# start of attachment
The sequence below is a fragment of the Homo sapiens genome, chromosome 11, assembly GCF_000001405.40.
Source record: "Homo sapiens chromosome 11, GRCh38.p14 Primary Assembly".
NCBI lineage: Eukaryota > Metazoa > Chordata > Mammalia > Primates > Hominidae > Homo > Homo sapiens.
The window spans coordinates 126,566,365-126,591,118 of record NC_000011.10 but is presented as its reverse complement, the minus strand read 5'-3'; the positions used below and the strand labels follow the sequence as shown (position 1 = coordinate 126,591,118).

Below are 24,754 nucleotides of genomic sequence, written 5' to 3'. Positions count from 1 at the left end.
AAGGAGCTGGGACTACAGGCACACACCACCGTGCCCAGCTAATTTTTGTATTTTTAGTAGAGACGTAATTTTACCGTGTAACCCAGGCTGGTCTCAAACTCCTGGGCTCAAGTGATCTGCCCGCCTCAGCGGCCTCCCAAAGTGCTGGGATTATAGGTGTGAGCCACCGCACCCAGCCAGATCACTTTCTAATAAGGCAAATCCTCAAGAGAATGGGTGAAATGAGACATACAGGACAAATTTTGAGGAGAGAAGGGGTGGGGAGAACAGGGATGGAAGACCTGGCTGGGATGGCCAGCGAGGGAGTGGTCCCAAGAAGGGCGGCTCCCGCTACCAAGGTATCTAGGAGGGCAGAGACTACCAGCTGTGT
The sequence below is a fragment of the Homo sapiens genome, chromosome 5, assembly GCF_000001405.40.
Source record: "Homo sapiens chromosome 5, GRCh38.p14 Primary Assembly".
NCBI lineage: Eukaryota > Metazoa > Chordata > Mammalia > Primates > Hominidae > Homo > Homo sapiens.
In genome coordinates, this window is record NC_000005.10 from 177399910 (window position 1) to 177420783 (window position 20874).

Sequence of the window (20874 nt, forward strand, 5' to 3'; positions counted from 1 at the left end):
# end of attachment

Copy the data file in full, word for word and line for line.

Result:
The sequence below is a fragment of the Homo sapiens genome, chromosome 11, assembly GCF_000001405.40.
Source record: "Homo sapiens chromosome 11, GRCh38.p14 Primary Assembly".
NCBI lineage: Eukaryota > Metazoa > Chordata > Mammalia > Primates > Hominidae > Homo > Homo sapiens.
The window spans coordinates 126,566,365-126,591,118 of record NC_000011.10 but is presented as its reverse complement, the minus strand read 5'-3'; the positions used below and the strand labels follow the sequence as shown (position 1 = coordinate 126,591,118).

Below are 24,754 nucleotides of genomic sequence, written 5' to 3'. Positions count from 1 at the left end.
AAGGAGCTGGGACTACAGGCACACACCACCGTGCCCAGCTAATTTTTGTATTTTTAGTAGAGACGTAATTTTACCGTGTAACCCAGGCTGGTCTCAAACTCCTGGGCTCAAGTGATCTGCCCGCCTCAGCGGCCTCCCAAAGTGCTGGGATTATAGGTGTGAGCCACCGCACCCAGCCAGATCACTTTCTAATAAGGCAAATCCTCAAGAGAATGGGTGAAATGAGACATACAGGACAAATTTTGAGGAGAGAAGGGGTGGGGAGAACAGGGATGGAAGACCTGGCTGGGATGGCCAGCGAGGGAGTGGTCCCAAGAAGGGCGGCTCCCGCTACCAAGGTATCTAGGAGGGCAGAGACTACCAGCTGTGT
The sequence below is a fragment of the Homo sapiens genome, chromosome 5, assembly GCF_000001405.40.
Source record: "Homo sapiens chromosome 5, GRCh38.p14 Primary Assembly".
NCBI lineage: Eukaryota > Metazoa > Chordata > Mammalia > Primates > Hominidae > Homo > Homo sapiens.
In genome coordinates, this window is record NC_000005.10 from 177399910 (window position 1) to 177420783 (window position 20874).

Sequence of the window (20874 nt, forward strand, 5' to 3'; positions counted from 1 at the left end):